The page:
I must admit, I’ve been looking forward to getting to do this blog the most.

Homework — What purpose does it serve in education? Homework’s purpose in education is as it always has been. Practice. Do I think that students need to have several homework assignments, or hours upon hours of homework each night? No. I don’t. But, do I think that students should be given something to take home to practice the skills taught that day? Absolutely. I teach 5th grade, and I will tell you that we do not give out much homework, but there is some. When I was in school, math homework was always the same. Page (insert a number here), 1–84, evens. That was because the odd numbered problems were in the back of the book!

Homework should be all about practicing a skill at a students level. One such comment was made in Why Homework is Good for Kids mentioned that students in low-income families were less likely to do their homework because no one would be home to help them. Homework shouldn’t require help. If the teacher has taught the lesson, with whole group, small group, guided instruction and independent practice, and assigned an appropriate homework sheet for the students. No help should be required. Now, let’s not be naive, not all students will have reached independence by the end of a lesson, but in most cases students should be able to do the work assigned. If they can’t, the teacher should look at what they are handing out as homework. It seems to me that anti-homework groups are making it seem like teachers send home worksheets on skills that have not been covered. This is simply not the case. (At least where I teach)

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Homework has no place in a young child’s life. With no academic benefit, there are simply better uses for after-school hours.” This is a quote taken from Homework is wrecking our kids: The research is clear, let’s ban elementary homework. I could not disagree with this statement more. I view homework as an opportunity to practice and keep yourself sharp. To me, this statement would be like telling professional athletes, you don’t need to practice, you get enough work during a game. How can students master math facts, or create an elaborate experiment for the science fair, if they aren’t doing something outside of school to help them get better or create to the best of their abilities? Children need homework in small amounts to continue to get better at certain skills, or to master a subject as they progress through their education.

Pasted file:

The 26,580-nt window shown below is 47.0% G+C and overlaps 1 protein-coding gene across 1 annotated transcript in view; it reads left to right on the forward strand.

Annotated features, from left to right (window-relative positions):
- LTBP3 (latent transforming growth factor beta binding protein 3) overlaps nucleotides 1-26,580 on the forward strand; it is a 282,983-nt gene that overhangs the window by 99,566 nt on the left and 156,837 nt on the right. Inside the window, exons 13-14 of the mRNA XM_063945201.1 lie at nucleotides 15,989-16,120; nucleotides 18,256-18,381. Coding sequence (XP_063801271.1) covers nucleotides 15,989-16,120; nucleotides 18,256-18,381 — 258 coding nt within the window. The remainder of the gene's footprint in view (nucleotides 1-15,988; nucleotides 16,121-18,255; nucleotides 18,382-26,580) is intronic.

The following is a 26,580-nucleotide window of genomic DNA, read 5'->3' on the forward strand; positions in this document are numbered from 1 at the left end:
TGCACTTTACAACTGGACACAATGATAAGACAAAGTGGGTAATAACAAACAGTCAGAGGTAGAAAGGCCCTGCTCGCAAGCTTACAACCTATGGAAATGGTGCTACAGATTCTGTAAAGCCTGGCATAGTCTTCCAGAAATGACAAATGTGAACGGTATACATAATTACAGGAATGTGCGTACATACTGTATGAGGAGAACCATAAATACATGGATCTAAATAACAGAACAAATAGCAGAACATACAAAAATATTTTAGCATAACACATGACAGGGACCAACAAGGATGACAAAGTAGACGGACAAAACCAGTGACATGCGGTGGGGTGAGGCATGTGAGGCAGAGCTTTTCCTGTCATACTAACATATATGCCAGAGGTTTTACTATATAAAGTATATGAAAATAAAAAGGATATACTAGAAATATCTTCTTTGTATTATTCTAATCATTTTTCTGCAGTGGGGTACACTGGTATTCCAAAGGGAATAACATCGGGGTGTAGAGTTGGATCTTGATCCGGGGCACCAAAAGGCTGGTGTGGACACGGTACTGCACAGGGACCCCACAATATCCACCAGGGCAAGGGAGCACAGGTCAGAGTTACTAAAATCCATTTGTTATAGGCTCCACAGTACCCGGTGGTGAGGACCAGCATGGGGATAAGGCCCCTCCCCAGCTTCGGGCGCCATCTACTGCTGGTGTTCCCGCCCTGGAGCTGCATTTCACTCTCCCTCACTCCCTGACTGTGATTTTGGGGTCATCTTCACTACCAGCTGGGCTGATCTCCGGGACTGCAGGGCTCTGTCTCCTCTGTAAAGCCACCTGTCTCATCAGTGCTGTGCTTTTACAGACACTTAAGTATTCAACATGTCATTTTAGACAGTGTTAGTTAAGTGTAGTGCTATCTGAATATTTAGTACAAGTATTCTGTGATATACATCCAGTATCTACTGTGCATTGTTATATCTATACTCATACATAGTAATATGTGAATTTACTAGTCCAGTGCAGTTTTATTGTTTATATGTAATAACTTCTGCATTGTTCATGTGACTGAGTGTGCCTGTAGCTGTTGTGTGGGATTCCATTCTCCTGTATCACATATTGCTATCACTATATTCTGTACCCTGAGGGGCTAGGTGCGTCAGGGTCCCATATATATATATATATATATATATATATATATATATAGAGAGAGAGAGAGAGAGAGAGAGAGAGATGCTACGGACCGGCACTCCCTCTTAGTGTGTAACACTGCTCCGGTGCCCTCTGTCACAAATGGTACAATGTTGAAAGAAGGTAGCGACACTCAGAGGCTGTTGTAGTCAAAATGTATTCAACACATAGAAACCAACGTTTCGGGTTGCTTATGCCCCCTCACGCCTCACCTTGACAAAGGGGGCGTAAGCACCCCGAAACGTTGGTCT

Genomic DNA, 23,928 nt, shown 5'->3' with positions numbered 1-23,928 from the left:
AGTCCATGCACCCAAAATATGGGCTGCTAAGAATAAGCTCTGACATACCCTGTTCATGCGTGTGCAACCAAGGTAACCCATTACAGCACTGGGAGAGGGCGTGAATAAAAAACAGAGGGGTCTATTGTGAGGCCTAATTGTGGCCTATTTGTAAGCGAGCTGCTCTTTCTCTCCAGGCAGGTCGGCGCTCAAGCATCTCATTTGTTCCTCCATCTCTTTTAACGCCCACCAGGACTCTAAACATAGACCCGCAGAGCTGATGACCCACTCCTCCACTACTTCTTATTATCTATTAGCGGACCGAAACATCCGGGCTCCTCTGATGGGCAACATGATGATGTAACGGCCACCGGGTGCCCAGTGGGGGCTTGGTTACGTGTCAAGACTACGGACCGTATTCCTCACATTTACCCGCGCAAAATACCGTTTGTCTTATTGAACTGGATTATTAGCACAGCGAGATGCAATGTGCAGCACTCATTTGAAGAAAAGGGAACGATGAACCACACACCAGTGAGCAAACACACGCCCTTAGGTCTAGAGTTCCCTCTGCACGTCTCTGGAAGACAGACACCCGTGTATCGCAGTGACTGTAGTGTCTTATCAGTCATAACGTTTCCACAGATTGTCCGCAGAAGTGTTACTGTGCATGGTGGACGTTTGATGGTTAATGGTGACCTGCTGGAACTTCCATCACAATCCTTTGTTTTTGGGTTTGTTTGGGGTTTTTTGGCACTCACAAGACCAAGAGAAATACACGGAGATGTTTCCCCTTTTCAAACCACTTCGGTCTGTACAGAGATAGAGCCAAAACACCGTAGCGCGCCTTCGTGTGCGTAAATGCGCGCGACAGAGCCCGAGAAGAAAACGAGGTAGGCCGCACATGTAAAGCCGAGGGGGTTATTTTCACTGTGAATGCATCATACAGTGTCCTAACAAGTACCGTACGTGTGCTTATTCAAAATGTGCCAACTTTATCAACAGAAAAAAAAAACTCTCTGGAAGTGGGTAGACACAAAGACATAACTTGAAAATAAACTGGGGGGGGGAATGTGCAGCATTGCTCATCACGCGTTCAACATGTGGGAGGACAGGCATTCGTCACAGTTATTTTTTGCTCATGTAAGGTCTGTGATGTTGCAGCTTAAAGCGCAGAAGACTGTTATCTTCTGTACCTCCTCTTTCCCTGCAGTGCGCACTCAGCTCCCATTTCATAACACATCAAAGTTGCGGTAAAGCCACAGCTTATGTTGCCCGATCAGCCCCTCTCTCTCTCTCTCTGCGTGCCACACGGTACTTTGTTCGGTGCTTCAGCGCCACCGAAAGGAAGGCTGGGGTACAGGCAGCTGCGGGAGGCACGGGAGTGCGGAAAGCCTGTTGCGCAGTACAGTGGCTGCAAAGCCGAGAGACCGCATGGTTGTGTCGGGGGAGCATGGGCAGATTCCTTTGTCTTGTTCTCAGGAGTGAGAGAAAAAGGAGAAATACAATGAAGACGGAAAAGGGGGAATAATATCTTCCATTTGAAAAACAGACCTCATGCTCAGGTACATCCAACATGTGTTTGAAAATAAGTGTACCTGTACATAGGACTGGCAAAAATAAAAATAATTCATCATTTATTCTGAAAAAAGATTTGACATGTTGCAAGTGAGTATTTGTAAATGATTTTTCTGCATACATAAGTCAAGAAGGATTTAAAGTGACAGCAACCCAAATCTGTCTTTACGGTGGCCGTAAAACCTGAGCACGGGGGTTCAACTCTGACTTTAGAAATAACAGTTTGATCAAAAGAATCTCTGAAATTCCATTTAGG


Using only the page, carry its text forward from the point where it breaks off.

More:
“…it helps teach fundamental skills such as time management, organization, task completion, as well as responsibility.”

Homework is something that is given to students to help make them better. It gives students an opportunity to establish a schedule outside of school all the while, allowing them the opportunity to have a conversation at home about what they’re learning. It shouldn’t be something that creates anxiety or issues at home.

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